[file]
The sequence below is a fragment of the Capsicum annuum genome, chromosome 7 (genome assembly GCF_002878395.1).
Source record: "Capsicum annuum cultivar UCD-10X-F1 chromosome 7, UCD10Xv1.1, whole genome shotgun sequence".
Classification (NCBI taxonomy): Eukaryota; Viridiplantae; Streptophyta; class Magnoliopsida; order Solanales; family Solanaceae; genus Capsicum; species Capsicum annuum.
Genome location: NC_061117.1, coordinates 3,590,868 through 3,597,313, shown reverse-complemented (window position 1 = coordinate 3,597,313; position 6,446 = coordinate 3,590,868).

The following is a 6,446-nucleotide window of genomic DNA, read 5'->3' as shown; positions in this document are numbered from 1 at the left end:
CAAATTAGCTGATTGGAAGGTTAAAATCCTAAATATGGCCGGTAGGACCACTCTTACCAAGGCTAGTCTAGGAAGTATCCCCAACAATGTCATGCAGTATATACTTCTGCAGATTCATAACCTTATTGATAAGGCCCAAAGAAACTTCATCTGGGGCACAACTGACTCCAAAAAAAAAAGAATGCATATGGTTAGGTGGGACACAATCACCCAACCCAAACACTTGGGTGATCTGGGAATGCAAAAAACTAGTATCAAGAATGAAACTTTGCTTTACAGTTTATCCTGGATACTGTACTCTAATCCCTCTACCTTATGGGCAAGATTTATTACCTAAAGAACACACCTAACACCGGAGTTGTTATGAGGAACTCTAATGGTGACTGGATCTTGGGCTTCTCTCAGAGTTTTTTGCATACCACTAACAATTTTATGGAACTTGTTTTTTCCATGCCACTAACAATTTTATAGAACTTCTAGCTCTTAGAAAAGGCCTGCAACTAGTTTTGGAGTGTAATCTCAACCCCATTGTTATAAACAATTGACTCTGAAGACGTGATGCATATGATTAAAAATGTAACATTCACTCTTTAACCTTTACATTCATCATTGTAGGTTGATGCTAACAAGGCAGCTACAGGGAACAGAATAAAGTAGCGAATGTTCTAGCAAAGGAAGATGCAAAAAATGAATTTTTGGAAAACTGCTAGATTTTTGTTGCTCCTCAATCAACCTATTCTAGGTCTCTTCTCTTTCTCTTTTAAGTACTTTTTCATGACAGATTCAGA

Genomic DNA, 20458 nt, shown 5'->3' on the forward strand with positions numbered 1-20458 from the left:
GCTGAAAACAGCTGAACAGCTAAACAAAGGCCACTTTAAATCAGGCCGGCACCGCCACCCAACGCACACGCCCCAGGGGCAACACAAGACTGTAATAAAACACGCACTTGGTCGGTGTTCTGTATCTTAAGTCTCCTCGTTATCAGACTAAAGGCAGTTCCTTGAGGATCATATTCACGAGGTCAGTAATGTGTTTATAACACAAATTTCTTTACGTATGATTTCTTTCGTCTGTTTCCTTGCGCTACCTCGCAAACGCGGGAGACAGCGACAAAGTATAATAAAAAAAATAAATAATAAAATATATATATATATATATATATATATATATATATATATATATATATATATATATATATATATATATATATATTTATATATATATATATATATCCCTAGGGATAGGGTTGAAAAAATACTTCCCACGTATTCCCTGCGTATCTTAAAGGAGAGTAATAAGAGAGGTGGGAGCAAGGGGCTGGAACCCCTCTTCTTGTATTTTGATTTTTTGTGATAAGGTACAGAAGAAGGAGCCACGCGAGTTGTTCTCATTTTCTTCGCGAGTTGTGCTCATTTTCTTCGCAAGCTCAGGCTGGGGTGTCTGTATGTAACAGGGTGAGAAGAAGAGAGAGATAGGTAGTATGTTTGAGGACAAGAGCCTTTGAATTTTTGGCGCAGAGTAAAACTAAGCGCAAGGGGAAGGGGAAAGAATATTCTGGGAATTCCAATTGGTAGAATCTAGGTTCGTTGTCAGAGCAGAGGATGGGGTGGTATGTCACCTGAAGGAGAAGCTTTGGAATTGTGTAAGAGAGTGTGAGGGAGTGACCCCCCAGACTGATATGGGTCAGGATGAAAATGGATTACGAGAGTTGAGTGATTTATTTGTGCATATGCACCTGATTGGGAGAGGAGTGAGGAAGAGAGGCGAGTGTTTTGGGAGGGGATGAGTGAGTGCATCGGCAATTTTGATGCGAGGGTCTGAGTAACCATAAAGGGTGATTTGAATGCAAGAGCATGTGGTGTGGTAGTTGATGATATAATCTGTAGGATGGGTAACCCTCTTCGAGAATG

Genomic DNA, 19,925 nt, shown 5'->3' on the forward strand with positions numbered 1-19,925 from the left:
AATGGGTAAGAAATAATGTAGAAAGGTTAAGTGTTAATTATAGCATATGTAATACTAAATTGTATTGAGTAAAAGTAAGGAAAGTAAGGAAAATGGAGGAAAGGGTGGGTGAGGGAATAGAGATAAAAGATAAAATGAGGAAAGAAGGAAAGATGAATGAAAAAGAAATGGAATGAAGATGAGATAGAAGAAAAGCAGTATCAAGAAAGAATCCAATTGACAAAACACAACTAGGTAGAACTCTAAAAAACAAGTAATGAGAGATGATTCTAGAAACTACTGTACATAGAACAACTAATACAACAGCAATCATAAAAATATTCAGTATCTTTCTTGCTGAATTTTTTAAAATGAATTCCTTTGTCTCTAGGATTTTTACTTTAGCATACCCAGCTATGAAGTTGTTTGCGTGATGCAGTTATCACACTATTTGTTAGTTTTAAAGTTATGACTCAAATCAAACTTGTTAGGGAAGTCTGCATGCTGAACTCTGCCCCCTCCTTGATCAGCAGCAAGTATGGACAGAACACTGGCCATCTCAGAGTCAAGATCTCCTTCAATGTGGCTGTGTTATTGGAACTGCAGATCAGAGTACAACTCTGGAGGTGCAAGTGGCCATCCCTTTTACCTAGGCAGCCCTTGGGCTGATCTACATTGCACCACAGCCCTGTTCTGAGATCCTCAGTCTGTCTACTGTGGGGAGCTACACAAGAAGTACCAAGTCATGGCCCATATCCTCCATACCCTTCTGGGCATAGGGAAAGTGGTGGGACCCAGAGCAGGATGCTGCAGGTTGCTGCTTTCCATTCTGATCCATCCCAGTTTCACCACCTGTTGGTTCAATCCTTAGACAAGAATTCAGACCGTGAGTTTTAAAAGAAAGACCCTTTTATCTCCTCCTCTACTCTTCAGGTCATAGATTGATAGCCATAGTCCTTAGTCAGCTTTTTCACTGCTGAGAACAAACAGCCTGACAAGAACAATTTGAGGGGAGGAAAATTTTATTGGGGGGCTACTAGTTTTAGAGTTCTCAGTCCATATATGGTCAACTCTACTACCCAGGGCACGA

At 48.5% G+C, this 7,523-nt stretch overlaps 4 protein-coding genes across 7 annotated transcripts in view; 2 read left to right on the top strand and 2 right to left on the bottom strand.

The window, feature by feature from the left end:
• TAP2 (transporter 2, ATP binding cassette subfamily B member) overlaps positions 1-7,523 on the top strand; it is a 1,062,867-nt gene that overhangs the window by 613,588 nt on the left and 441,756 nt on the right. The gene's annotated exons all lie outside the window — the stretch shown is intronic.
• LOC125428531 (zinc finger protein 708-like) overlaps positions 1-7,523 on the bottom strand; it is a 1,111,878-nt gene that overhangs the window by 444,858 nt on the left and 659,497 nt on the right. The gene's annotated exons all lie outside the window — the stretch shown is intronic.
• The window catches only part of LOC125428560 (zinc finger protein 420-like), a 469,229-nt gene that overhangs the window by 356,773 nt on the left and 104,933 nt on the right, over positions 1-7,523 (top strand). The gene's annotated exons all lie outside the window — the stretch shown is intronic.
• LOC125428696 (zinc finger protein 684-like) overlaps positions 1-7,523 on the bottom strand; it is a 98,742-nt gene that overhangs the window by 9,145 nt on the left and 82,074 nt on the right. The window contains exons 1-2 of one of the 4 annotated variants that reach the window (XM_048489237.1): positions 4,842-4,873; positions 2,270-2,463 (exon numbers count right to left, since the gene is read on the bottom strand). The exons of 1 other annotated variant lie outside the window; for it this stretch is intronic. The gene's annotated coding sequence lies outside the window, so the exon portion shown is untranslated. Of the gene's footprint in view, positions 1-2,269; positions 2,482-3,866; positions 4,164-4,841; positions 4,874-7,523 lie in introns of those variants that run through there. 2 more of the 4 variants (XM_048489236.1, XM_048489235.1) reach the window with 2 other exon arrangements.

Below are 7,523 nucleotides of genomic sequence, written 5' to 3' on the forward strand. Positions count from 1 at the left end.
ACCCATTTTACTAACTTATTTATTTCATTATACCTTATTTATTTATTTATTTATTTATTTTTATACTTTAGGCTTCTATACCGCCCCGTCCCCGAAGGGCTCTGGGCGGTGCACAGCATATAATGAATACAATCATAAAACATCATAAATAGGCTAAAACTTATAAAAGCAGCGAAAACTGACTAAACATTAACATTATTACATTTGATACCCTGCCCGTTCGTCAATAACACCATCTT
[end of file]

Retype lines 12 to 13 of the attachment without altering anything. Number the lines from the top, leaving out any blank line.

The window, feature by feature from the left end:
• TAP2 (transporter 2, ATP binding cassette subfamily B member) overlaps positions 1-7,523 on the top strand; it is a 1,062,867-nt gene that overhangs the window by 613,588 nt on the left and 441,756 nt on the right. The gene's annotated exons all lie outside the window — the stretch shown is intronic.